Beautiful, freshly ladled sun streams in through the company lobby window. I'm in that New Grange-ian, equinoxical spot where the sun is at the perfect angle to fully bathe my face and body. Soon it will traverse behind another building and fractionalize. The strong sun (if not cool temps) presages the coming summer, with all its contrasting summery moods. If the summer casts down greater light it also, at the same time, casts greater shadow.... Perhaps a good time for a vacation is when, unbidden, one recalls the previous one with nostalgia and longing. I was thinking today about Sanibel and the meals at Jerry's and the windblown air and the James Wolcott memoir on the sun-glinting beach. I also think about that contractor fellow in Cancun who said he goes for a week at that resort every three months. Now that's a schedule I could live with. It's going on five months since I last had one of those charismatical 7-day beach vacations.
Really liking Fr. Gaitley's Consoling the Heart of Jesus. The Good News is good indeed. Catch more bees with honey, and so I'm counting it as coming from God despite the risks inherent in emphasizing mercy (i.e. the risk of a lukewarmness towards sin). It sort of rearranges one's mental furniture: Gaitley argues his case like a efficient lawyer, carefully laying down the principle that Christ, though in Heaven, is still somehow able to receive and even "need" consolation. Gaitley's brilliant in explaining that it's about Him, about how God really wants our trust. Instead of thinking I must trust God for my own sake, he turns it around and says we should trust God for His!
Gaitley doesn't ignore the cross, but sees it as more bittersweet than simply bitter (with trust in God and his help). We need not be petrified of suffering. Certainly he "sells" Christianity much more than, say, Flannery O'Connor, who scoffed about those who look at Christianity as an "insurance policy". I am very much attracted to the Divine Mercy and so I should go with that, just as before I was more attracted to a certain tough-minded Christianity exemplified by Cardinal Ratzinger and Flannery O'Connor.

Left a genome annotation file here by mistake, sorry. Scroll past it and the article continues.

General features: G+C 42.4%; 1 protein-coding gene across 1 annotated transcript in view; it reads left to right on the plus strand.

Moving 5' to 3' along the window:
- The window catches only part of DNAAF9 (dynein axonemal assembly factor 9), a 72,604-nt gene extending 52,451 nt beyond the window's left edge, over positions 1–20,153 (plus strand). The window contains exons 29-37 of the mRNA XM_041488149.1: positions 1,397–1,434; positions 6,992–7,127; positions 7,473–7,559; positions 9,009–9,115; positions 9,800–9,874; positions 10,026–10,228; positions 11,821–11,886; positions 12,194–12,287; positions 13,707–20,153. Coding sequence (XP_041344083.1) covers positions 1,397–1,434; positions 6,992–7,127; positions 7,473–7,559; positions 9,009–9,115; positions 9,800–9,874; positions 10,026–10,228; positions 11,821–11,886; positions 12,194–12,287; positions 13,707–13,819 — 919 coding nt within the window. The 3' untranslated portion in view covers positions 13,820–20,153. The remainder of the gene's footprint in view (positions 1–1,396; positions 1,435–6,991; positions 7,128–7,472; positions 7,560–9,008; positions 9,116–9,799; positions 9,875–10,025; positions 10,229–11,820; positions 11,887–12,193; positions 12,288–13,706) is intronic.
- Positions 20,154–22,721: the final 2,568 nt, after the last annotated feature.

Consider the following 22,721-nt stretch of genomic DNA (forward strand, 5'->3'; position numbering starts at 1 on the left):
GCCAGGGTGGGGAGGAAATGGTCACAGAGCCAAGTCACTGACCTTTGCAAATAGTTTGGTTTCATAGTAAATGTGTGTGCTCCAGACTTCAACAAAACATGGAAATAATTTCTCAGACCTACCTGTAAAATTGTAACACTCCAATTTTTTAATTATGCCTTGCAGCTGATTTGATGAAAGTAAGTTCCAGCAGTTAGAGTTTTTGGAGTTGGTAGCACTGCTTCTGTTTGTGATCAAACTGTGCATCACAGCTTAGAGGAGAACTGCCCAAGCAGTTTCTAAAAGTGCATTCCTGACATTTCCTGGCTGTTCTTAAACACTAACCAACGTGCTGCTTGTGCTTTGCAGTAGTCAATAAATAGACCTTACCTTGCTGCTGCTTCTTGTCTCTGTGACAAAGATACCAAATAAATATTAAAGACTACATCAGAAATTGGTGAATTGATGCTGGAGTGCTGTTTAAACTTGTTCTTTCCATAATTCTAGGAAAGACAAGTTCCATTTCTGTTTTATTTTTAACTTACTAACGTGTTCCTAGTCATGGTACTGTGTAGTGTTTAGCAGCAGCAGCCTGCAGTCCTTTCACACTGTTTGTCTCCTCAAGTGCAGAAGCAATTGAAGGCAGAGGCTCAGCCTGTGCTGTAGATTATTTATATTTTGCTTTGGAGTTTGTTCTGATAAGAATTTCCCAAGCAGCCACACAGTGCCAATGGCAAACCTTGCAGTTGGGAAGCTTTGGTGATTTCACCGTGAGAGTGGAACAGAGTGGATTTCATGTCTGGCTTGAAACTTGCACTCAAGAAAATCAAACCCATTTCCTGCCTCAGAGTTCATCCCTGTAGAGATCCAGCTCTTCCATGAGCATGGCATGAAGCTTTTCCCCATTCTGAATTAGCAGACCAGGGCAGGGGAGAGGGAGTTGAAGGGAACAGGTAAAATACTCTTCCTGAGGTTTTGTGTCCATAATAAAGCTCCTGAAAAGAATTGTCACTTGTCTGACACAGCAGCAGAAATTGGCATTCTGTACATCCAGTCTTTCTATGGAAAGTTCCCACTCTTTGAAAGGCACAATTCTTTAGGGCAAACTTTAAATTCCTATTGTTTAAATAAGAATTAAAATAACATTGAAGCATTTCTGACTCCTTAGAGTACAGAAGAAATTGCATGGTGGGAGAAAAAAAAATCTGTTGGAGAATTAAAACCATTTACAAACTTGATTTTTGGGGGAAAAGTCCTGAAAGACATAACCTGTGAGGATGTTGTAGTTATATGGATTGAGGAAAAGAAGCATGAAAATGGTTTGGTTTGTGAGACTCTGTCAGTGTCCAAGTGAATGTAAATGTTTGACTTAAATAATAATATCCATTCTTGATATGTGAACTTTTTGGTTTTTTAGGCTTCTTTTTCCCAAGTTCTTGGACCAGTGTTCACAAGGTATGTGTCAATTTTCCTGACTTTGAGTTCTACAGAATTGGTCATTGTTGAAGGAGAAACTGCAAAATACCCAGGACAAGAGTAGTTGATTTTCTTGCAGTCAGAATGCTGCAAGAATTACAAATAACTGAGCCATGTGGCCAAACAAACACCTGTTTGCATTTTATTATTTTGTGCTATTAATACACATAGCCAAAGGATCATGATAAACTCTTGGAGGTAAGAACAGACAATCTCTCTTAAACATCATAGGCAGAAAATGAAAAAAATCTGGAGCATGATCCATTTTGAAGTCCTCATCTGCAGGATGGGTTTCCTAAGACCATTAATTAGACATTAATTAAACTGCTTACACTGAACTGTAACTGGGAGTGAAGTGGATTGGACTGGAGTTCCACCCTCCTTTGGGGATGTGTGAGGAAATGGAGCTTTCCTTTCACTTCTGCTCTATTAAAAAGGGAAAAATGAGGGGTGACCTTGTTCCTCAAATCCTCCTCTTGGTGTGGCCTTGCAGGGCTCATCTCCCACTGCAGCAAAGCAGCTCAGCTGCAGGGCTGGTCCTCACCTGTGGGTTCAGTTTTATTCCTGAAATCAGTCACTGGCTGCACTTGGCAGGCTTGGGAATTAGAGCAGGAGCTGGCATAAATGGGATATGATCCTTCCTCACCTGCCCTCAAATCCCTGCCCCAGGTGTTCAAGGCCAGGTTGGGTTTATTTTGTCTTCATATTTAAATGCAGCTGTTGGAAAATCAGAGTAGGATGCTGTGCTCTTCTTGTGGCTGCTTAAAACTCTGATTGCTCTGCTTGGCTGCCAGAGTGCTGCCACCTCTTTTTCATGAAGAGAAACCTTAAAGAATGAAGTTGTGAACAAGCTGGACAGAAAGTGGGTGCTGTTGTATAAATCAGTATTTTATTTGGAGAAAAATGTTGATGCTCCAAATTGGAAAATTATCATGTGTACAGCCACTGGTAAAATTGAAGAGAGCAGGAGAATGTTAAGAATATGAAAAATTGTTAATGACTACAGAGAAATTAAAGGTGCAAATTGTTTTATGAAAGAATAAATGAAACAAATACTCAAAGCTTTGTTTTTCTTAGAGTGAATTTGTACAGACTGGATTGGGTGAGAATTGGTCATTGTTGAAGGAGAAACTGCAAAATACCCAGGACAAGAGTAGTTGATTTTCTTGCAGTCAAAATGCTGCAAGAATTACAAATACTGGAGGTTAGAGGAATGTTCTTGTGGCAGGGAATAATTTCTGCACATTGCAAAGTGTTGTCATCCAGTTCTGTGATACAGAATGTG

The Byzantine liturgy Sunday was pretty long, given a Baptism. A moment that lingers was the rolling out of the Shroud of Turin, actual-size, which is very big indeed. You look at the whole thing and think, "this really isn't of this earth, is it?" Who would design such a thing? Especially given this? The pastor is a special fan of the Shroud and reminds us to remember it if we ever doubt like Doubting Thomas. Seeing it, I recalled how Jesus said even if a man should rise some won't believe. Even with this miraculous material cloth (like that of the Guadalupe tilma), some materialists won't believe.
Oh it's been so long since I've been to what is infelicitously called a "brick and mortar" bookstore, as if what distinguished those marvelous places were the bricks and not the books. Went to the Village Bookshop in quaint Linworth, where I drank in the restful atmospherics for an hour while tasting of a Samuel Johnson biography and ended up buying "Library: The Drama Within". It felt vacation-y to be among those rich stacks. Despite my conversion to the e-reading, I was determined to buy a couple and do my microscopic part to keep these sorts of bookstores in business.